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Pernicious anemia

  • Alternative Names

    Macrocytic achylic anemia; Congenital pernicious anemia; Juvenile pernicious anemia; Vitamin B12 deficiency (malabsorption)


    People with mild anemia may have no symptoms or very mild symptoms. More typical symptoms of vitamin B12 deficiency anemia include:

    • Diarrhea or constipation
    • Fatigue, lack of energy, or light-headedness when standing up or with exertion
    • Loss of appetite
    • Pale skin
    • Problems concentrating
    • Shortness of breath, mostly during exercise
    • Swollen, red tongue or bleeding gums
    • Nerve damage caused by vitamin B12 deficiency that has been present for a longer time may cause:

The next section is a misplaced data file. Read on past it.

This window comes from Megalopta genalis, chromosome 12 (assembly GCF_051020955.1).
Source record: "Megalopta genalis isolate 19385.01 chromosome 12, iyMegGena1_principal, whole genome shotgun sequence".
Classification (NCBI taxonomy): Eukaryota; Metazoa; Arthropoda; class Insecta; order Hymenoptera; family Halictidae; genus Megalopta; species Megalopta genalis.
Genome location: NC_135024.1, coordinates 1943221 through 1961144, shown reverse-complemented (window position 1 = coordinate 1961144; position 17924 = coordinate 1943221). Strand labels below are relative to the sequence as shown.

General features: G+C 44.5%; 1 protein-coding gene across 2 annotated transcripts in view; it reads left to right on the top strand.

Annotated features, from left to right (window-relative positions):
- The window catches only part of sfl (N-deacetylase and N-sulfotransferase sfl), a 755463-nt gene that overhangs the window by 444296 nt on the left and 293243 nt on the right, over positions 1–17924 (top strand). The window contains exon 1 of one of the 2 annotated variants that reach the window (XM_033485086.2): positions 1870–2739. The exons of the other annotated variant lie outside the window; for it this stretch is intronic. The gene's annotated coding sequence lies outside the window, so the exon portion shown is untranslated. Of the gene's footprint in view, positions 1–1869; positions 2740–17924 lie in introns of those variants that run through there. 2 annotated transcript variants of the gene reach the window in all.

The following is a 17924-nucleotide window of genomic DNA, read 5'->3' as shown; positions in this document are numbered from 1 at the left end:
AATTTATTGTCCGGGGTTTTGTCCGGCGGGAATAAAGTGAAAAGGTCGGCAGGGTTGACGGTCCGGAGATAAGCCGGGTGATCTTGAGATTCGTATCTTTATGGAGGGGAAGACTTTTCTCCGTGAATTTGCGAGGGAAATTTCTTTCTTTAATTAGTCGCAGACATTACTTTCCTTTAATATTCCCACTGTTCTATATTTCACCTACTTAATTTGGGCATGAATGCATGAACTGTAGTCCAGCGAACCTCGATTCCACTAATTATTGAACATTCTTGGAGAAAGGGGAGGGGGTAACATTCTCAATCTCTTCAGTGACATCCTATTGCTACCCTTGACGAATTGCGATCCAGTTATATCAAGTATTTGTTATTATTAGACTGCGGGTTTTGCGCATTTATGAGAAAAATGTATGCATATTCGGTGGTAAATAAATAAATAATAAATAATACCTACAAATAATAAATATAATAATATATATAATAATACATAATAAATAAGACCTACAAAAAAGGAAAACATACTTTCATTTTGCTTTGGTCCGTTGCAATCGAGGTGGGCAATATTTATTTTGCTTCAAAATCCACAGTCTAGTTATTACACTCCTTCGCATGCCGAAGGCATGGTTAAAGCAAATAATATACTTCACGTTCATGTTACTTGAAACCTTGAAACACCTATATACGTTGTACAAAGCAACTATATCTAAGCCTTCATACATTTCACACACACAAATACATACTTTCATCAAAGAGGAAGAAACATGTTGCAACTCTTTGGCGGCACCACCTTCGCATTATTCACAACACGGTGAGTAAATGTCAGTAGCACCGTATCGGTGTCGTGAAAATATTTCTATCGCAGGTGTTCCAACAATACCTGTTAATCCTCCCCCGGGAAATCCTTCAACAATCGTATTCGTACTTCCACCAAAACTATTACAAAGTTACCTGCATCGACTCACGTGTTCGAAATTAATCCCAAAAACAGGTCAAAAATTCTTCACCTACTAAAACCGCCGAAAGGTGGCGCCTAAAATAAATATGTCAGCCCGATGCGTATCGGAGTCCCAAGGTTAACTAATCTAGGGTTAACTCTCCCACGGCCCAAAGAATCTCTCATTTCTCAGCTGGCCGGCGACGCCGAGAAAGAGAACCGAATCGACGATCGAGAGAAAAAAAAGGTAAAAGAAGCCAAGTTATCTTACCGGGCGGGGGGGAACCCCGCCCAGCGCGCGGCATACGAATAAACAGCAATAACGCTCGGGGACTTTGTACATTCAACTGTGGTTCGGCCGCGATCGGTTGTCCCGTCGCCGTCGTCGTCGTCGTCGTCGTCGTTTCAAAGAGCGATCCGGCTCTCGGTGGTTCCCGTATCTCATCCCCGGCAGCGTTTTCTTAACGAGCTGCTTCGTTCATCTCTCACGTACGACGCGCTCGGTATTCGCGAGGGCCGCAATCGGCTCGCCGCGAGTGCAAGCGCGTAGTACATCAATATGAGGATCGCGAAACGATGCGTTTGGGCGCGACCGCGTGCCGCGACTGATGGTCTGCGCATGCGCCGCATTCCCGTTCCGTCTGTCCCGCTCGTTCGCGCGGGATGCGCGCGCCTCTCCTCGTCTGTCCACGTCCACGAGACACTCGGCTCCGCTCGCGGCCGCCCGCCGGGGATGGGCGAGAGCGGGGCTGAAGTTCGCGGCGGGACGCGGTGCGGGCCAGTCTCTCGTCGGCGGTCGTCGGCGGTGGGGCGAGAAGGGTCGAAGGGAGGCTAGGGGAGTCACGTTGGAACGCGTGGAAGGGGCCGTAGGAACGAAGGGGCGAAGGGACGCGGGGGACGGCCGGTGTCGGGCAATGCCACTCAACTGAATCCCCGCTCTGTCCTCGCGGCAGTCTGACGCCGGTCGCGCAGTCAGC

• Confusion or change in mental status (dementia) in severe or advanced cases
      • Depression
      • Loss of balance
      • Numbness and tingling of hands and feet

    Signs and tests

    Tests that may used to diagnose or monitor pernicious anemia include:

    • Bone marrow examination (only needed if diagnosis is unclear)
    • Complete blood count (CBC)
    • Measurement of serum holotranscobalamin II
    • Reticulocyte count
    • Schilling test
    • Serum LDH
    • Serum methylmalonic acid (MMA) level
    • Serum vitamin B12 level

    Pernicious anemia may also affect the results of the following tests:

    • Bilirubin
    • Cholesterol test
    • Gastrin
    • Leukocyte alkaline phosphatase
    • Peripheral smear
    • TIBC

    Vitamin B12 deficiency affects the appearance of cells that form on the outer surface of the body and line inner passageways (epithelial cells). An untreated woman may have a false positive Pap smear.